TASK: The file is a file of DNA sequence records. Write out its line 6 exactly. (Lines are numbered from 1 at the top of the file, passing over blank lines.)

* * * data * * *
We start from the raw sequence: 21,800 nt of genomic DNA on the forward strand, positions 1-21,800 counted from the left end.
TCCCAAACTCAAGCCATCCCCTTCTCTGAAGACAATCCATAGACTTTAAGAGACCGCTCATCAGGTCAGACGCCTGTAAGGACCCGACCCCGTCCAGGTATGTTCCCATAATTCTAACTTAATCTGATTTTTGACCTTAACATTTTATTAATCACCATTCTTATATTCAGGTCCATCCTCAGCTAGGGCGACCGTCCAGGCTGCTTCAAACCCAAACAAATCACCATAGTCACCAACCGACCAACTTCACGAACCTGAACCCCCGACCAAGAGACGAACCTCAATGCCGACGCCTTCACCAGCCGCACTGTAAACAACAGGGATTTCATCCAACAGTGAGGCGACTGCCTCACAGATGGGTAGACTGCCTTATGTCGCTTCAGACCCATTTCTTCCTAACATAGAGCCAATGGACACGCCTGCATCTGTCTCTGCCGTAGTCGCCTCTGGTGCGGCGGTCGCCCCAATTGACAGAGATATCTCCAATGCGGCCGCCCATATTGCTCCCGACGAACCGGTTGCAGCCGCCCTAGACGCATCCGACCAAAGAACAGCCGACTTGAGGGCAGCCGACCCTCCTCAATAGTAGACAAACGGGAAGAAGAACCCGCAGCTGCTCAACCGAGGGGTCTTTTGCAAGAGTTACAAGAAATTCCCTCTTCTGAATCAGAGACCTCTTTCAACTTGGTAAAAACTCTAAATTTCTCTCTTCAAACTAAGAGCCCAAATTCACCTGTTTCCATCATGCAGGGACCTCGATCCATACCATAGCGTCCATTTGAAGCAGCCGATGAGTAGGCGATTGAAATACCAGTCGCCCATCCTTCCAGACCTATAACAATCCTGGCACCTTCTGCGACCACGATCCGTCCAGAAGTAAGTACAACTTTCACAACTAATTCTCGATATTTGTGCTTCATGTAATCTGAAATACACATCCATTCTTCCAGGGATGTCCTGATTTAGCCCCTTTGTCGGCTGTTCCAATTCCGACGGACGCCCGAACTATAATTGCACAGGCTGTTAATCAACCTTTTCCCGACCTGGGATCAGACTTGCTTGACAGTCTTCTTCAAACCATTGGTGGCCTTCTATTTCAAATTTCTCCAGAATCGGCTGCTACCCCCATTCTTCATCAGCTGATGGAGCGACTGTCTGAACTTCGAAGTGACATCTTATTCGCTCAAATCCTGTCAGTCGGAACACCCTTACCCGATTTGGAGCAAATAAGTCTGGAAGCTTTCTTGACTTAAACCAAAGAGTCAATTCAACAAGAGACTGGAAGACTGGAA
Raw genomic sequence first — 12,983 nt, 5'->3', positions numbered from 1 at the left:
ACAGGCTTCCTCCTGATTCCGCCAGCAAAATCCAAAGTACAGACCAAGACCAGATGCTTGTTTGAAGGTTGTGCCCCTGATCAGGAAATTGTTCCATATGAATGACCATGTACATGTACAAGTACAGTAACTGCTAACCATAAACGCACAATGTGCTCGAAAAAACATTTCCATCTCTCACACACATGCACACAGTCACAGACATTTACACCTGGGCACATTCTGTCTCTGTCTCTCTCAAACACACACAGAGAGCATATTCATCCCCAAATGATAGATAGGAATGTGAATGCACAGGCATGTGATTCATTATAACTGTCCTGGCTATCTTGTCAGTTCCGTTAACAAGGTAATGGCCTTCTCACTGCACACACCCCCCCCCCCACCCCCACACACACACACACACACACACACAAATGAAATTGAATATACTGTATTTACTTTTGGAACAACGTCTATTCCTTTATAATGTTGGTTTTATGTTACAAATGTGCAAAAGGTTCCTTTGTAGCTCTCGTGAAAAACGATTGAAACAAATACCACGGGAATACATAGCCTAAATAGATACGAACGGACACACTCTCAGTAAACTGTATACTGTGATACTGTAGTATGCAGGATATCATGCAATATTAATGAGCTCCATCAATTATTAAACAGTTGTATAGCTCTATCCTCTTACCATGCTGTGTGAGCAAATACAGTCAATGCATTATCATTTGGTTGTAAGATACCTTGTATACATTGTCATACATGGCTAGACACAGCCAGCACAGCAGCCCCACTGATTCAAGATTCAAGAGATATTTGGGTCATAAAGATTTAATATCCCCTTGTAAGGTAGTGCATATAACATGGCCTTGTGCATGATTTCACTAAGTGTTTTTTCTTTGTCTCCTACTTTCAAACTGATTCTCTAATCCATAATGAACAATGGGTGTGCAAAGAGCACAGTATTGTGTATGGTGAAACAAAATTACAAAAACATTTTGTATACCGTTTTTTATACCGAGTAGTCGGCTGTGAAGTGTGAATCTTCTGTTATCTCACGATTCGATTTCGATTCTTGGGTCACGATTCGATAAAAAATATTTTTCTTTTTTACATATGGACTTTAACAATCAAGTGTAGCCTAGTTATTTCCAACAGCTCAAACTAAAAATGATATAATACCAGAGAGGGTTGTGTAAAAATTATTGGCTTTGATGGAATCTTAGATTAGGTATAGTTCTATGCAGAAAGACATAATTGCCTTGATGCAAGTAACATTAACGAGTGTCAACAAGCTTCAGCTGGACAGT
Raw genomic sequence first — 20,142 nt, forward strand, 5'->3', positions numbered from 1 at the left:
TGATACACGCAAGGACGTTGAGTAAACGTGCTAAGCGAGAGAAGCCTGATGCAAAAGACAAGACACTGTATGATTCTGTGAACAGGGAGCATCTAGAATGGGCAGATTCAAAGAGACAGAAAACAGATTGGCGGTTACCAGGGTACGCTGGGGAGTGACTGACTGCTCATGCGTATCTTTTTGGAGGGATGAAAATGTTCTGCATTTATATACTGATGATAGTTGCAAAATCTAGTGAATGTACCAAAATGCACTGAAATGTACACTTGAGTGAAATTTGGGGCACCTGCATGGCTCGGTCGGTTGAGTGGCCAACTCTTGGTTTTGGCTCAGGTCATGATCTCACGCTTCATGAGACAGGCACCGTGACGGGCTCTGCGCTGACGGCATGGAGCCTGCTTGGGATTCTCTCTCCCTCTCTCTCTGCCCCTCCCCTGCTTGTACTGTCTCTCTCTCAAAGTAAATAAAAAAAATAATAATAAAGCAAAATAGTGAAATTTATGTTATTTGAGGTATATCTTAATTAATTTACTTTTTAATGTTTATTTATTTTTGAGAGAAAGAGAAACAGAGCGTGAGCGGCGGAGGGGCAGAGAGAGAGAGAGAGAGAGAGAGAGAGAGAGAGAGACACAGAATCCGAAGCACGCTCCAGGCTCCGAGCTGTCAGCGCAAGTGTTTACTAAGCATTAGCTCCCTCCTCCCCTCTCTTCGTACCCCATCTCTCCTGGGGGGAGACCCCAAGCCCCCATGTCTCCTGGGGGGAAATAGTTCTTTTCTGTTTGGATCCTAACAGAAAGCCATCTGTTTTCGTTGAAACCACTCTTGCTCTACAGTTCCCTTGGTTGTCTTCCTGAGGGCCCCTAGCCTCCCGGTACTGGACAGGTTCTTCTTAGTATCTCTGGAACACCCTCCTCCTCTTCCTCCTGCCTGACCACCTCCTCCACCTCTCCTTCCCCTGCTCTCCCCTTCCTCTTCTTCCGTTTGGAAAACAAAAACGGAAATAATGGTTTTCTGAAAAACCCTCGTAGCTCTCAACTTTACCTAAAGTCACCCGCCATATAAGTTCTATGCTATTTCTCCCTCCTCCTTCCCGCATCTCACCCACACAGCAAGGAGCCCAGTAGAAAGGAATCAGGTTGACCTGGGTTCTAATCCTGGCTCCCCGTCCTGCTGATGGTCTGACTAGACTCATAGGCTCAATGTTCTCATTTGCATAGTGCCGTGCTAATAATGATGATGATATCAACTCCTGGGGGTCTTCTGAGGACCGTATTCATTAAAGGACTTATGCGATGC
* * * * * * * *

TGATACACGCAAGGACGTTGAGTAAACGTGCTAAGCGAGAGAAGCCTGATGCAAAAGACAAGACACTGTATGATTCTGTGAACAGGGAGCATCTAGAATGGGCAGATTCAAAGAGACAGAAAACAGATTGGCGGTTACCAGGGTACGCTGGGGAGTGACTGACTGCTCATGCGTATCTTTTTGGAGGGATGAAAATGTTCTGCATTTATATACTGATGATAGTTGCAAAATCTAGTGAATGTACCAAAATGCACTGAAATGTACACTTGAGTGAAATTTGGGGCACCTGCATGGCTCGGTCGGTTGAGTGGCCAACTCTTGGTTTTGGCTCAGGTCATGATCTCACGCTTCATGAGACAGGCACCGTGACGGGCTCTGCGCTGACGGCATGGAGCCTGCTTGGGATTCTCTCTCCCTCTCTCTCTGCCCCTCCCCTGCTTGTACTGTCTCTCTCTCAAAGTAAATAAAAAAAATAATAATAAAGCAAAATAGTGAAATTTATGTTATTTGAGGTATATCTTAATTAATTTACTTTTTAATGTTTATTTATTTTTGAGAGAAAGAGAAACAGAGCGTGAGCGGCGGAGGGGCAGAGAGAGAGAGAGAGAGAGAGAGAGAGAGAGAGAGACACAGAATCCGAAGCACGCTCCAGGCTCCGAGCTGTCAGCGCAAGTGTTTACTAAGCATTAGCTCCCTCCTCCCCTCTCTTCGTACCCCATCTCTCCTGGGGGGAGACCCCAAGCCCCCATGTCTCCTGGGGGGAAATAGTTCTTTTCTGTTTGGATCCTAACAGAAAGCCATCTGTTTTCGTTGAAACCACTCTTGCTCTACAGTTCCCTTGGTTGTCTTCCTGAGGGCCCCTAGCCTCCCGGTACTGGACAGGTTCTTCTTAGTATCTCTGGAACACCCTCCTCCTCTTCCTCCTGCCTGACCACCTCCTCCACCTCTCCTTCCCCTGCTCTCCCCTTCCTCTTCTTCCGTTTGGAAAACAAAAACGGAAATAATGGTTTTCTGAAAAACCCTCGTAGCTCTCAACTTTACCTAAAGTCACCCGCCATATAAGTTCTATGCTATTTCTCCCTCCTCCTTCCCGCATCTCACCCACACAGCAAGGAGCCCAGTAGAAAGGAATCAGGTTGACCTGGGTTCTAATCCTGGCTCCCCGTCCTGCTGATGGTCTGACTAGACTCATAGGCTCAATGTTCTCATTTGCATAGTGCCGTGCTAATAATGATGATGATATCAACTCCTGGGGGTCTTCTGAGGACCGTATTCATTAAAGGACTTATGCGATGC